The Red Pony - From Words to Pictures

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Discipline 

Art, Reading Comprehension

Grade Level

6-12

Type of Activity 

Individual, Artistic, Small Group, Ongoing

Objectives

  • Students will improve their reading comprehension, particularly when reading descriptive passages.
  • Students will practice their art composition skills.

Overview

Steinbeck’s writings are known for their vivid descriptions. In this activity, students adapt a short passage from The Red Pony into a visual form. This can be done in traditional artistic forms, or can be done with a computer.

Materials Needed/Preparation 

  • Art supplies
  • Copies of The Red Pony
  • If allowing students to work in assigned groups, have the groups prepared prior to class.
  • This activity requires at least one class period. The teacher should determine how much time to spend on this activity and adjust it accordingly.
    • Consider having students work on or finish this activity at home.
  • If using the warm-up activity listed below in the “Procedures” section, have a basket or box of items prepared (see below for more details).

Estimated Time

1 class period (minimum)

Procedures

  • Warm-up activity. (Consider assigning this activity as a homework assignment the day before.)
    • Have students choose blindly from a box of objects. The objects can be of any type (common, unique, part of a whole, etc.)
    • Give students 5-7 minutes to write a description of the object, without using the object’s name.
      • The goal is to create a written description that makes it clear exactly which object is being described.
      • At the end of the given time, collect all the items and display them on a table in front of the class.
        • Have a few student volunteers read their descriptions.
        • See if classmates can determine which object is being described.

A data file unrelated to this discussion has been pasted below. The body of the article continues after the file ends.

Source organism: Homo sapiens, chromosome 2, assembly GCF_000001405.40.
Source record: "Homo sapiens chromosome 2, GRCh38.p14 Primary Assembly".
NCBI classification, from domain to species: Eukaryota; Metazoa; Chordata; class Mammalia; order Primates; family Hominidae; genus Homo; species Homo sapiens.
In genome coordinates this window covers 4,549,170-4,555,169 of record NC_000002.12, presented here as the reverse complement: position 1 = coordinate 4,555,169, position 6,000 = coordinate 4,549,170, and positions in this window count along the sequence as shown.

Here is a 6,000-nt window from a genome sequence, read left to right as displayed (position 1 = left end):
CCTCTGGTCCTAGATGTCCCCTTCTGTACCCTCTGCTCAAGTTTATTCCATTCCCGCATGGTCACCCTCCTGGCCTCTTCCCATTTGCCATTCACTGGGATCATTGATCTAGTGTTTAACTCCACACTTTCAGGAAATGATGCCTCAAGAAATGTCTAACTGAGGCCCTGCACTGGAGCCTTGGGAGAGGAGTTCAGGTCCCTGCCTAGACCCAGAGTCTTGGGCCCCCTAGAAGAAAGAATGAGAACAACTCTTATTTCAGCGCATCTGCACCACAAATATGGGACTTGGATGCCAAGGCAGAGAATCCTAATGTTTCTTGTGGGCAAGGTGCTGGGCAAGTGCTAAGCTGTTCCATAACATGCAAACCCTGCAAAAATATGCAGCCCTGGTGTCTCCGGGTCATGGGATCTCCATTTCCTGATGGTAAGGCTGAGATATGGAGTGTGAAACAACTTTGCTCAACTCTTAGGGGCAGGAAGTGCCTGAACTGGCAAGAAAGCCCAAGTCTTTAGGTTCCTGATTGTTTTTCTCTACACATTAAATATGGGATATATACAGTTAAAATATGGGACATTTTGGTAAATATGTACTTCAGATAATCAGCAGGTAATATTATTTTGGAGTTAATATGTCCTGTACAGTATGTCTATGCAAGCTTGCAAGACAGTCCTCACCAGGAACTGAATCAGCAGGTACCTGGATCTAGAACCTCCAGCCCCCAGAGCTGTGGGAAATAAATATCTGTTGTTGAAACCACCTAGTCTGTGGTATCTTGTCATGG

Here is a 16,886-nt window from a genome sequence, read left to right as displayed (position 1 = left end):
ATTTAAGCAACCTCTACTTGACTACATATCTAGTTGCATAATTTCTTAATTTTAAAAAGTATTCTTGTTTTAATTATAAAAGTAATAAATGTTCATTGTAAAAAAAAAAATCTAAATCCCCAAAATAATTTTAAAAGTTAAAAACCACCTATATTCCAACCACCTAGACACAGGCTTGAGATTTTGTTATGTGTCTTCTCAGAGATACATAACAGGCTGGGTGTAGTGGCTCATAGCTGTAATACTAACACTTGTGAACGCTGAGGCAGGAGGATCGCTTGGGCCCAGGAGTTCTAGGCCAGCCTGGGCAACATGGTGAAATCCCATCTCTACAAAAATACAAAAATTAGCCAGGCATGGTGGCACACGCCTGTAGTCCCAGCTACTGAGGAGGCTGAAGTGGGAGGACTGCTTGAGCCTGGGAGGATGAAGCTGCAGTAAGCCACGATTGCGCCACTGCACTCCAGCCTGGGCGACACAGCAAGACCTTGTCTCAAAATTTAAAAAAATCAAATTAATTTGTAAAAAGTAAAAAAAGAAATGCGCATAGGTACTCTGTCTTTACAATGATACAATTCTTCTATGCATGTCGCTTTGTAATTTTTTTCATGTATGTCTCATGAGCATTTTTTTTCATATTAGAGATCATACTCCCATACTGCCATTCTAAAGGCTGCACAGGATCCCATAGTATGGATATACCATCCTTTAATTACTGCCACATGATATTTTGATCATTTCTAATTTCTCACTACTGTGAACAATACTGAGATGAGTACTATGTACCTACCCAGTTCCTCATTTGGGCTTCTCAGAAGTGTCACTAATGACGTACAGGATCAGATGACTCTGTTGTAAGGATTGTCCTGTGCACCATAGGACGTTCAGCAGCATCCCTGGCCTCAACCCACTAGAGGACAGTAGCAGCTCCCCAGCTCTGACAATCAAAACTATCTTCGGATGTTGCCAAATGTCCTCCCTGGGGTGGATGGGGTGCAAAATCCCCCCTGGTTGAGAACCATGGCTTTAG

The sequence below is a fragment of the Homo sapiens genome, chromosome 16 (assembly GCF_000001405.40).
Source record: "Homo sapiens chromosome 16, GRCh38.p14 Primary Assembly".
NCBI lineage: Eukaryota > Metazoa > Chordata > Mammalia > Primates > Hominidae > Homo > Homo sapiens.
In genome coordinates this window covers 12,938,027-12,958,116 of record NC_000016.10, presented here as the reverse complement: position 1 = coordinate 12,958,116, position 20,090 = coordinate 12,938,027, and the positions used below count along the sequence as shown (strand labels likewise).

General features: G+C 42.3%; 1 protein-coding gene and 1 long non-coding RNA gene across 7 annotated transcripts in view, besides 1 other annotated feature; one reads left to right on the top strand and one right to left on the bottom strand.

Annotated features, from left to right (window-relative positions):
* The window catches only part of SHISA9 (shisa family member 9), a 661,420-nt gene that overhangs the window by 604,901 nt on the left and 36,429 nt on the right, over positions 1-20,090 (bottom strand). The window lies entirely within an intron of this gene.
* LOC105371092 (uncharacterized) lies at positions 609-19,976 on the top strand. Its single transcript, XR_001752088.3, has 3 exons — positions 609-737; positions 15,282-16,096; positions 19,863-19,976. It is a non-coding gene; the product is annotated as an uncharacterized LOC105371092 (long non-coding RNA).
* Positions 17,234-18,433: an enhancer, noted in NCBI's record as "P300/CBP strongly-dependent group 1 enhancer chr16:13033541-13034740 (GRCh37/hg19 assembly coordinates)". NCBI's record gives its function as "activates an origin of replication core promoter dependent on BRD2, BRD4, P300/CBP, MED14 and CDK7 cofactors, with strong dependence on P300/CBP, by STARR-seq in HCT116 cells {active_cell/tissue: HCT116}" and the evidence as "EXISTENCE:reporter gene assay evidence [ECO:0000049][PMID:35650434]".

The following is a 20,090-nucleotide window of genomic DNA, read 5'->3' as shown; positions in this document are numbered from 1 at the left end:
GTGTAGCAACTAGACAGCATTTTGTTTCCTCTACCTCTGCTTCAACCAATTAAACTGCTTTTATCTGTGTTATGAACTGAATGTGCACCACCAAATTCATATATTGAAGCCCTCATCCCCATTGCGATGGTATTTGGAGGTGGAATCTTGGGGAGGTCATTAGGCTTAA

• Discuss what kinds of figurative and descriptive language students used (or could have used).
  • Have each student (or small group) choose a descriptive passage from The Red Pony.
    • Students should copy down the descriptive passage on a separate piece of paper. (This will be attached to the back of the final product.)
    • Have students draw, sketch, paint, etc., the scene.
      • The aim is to interpret the scene, but to also create a visual rendition of the passage so that classmates can determine which passage is being drawn.     

Post Activity/Takeaways/Follow-up

  • Post Activity
    • Art Gallery
      • Display student creations. Allow time for the class to mill around the art gallery.
      • Consider allowing students to write comments (on a separate sheet of paper, not on the art work).  
      • Consider having students write what passage they think is being described (page and paragraph number will do; again, provide a separate sheet of paper)
    • Individual Presentation
      • Have students/groups present their artwork.
      • Consider having the rest of the class guess which passage was chosen as the inspiration.  
      • Discuss what figurative and descriptive language was used in the artwork. What particular words and phrases were used to create the visual representation? Which words and phrases were not used?
  • Takeaways
    • Students should come away from this activity with a greater understanding and appreciation for the descriptive and figurative language used in The Red Pony.
  • Follow-up
    • This activity can be repeated multiple times throughout the novel.

Assessment 

  • When assessing student art, take into consideration individual student progress in the particular artistic style used.
  • Depending on what skills students have learned and mastered from Art class, assess how well students utilized different artistic elements (vanishing perspective, shading, etc.).

California State Content Standards Met

  • Visual Arts: Content Standards 6-12
    • Artistic Perception: 1
    • Creative Expression: 2
    • Connections, Relationships, Applications: 5

Common Core State Standards Met

  • Reading Standards for Literature 6-12
    • Craft and Structure: 4
  • Reading Standards for Informational Text 6-12
    • Craft and Structure: 4
  • Speaking and Listening Standards 6-12
    • Comprehension and Collaboration: 1
  • Language Standards 6-12
    • Vocabulary Acquisition and Use: 5